6. Wrong, he's talking about Civil Rights (1964-65), very clearly stated, not Abolition of slavery. Not even Fox News would spin such straight forward language. You owe him an apology for grossly misrepresenting his position and flat out ignoring written words. You took someone who believes in property rights - wherein business property is considered equivalent to personal property and we all have a right to be racist tools about who comes into our homes - and tortured his position to mean he believes in slavery. That's low. Disgustingly low. A better argument would be to point out that the mother already lives, and is a person, and has been a person for quite some time, invested into human societies without question. So her rights trump the rights of the fetus, who's personhood is in question, has not even a fraction of the investment into life that the mother has. Or maybe that's a crap argument. But ignoring the issue of one of the life forms - mom or fetus - gaining at the expense of the other is dishonest. One must lose for the other to gain. I very comfortably choose the fetus to lose (or tumor or parasite) over the mom.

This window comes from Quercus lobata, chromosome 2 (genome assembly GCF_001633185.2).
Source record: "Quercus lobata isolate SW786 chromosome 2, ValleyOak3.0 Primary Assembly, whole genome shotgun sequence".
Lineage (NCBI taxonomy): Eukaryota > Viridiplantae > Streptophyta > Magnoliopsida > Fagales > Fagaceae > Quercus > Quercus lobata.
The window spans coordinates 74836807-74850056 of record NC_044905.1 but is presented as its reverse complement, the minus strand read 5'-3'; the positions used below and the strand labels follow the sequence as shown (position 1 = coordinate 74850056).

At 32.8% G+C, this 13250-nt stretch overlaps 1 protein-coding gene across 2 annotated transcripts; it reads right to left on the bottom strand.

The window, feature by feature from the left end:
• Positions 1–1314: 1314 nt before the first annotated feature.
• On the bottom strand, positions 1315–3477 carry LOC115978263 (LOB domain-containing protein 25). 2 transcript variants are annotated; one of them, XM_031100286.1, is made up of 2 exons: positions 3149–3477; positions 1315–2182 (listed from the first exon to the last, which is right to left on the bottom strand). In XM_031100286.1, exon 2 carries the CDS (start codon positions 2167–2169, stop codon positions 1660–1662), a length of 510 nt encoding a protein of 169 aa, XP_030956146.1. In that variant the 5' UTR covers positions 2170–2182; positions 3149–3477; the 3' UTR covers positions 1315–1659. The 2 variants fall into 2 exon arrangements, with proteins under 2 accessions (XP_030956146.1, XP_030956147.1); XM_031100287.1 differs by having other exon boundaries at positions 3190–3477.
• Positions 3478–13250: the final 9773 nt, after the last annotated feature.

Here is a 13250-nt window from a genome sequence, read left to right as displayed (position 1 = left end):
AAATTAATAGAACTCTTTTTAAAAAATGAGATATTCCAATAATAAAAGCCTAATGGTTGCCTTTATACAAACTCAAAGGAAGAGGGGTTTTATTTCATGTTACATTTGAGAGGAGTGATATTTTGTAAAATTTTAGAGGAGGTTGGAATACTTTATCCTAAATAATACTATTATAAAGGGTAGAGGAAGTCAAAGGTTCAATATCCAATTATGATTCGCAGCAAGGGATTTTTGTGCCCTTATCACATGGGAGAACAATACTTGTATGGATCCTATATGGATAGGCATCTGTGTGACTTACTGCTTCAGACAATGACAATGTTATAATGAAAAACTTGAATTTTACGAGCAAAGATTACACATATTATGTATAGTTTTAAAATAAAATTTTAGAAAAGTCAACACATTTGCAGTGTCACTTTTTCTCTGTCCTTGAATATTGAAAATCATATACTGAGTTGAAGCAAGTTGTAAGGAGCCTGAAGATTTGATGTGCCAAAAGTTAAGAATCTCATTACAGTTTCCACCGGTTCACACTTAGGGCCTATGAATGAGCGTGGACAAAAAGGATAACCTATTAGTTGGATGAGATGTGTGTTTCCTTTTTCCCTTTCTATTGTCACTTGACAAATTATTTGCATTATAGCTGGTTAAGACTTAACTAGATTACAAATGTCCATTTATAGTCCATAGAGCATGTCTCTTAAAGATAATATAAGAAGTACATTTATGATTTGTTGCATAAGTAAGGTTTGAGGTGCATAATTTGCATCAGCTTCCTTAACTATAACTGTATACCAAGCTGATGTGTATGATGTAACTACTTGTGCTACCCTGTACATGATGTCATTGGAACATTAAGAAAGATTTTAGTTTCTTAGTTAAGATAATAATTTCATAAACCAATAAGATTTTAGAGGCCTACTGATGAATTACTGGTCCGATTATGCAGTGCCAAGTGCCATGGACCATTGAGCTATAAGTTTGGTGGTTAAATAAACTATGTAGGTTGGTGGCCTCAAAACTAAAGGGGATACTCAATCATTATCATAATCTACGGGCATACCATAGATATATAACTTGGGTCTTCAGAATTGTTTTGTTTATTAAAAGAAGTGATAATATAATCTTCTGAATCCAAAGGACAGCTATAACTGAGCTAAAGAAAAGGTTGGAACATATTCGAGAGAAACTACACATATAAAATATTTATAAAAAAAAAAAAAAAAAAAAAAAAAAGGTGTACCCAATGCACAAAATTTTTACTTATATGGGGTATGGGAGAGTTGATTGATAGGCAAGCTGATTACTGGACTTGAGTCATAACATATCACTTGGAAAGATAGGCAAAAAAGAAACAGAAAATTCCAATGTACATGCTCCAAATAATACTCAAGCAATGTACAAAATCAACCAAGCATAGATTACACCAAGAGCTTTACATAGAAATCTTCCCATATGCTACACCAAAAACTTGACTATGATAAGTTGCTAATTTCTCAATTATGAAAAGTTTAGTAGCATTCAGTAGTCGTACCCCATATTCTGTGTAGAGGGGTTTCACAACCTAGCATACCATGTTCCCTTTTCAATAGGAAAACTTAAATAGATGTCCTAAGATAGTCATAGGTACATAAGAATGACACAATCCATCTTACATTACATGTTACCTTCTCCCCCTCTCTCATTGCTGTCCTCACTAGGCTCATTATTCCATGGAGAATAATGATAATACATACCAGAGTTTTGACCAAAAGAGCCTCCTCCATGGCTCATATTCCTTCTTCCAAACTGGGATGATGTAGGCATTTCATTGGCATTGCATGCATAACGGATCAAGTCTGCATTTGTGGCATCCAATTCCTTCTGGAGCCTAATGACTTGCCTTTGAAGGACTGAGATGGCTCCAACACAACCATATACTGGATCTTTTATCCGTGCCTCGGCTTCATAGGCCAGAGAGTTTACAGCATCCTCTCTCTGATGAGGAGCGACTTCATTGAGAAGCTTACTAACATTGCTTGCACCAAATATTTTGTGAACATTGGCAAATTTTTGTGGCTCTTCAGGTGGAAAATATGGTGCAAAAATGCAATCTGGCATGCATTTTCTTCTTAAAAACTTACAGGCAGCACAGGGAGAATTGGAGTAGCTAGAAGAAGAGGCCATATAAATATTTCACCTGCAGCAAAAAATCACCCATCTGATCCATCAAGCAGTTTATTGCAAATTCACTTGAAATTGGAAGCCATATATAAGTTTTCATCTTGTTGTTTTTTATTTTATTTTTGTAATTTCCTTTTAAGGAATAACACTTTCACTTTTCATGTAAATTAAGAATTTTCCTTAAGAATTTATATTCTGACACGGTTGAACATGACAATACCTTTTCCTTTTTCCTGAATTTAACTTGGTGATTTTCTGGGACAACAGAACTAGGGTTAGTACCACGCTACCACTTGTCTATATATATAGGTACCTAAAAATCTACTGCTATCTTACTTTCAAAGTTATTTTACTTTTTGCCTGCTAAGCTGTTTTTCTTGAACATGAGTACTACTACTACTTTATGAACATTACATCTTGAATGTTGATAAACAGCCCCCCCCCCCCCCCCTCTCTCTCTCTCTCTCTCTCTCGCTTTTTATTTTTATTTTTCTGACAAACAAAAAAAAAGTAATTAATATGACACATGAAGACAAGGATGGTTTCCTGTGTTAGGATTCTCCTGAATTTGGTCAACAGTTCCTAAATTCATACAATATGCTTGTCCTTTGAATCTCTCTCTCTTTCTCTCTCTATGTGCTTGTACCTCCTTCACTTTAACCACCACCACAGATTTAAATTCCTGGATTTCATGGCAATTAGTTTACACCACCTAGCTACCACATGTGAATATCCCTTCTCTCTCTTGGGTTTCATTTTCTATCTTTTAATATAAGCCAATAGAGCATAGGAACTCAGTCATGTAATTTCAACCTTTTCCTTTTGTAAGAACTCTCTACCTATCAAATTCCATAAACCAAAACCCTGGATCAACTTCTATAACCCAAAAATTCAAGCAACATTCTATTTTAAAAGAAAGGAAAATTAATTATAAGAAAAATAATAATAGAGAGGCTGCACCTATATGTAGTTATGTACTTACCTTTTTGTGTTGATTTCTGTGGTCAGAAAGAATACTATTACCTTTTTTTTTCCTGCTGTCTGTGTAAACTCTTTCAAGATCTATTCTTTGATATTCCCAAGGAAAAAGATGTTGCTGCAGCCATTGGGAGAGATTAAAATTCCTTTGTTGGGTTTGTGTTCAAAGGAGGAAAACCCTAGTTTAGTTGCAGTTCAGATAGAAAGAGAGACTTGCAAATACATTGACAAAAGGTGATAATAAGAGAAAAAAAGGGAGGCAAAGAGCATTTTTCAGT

7. You can protect him if you want to, but I felt such an easy concept being conflated for strawman purposes was a technique that was not rewarded around here. He has been unable to argue crucial points choosing instead to remain obstinate in differentiating law from will in practice, in context, while claiming to distinguish the two. The language is plain to see. One can argue its merit but to argue its meaning and even pretend it isn’t there is to demonstrate intellectual dishonesty. That, Mooeypoo, does nothing for debates either. But it's not like I didn't see it coming and it's ok. The inability to counter honestly suggests a devastating blow to the belief system sending the ego into a tailspin. Libertarians are used to it, we encounter a lot of scrambling by our adversaries. If I can't argue my points with an honest debater, I'll just take that as a consolation prize. Nice to see you all again. Take care.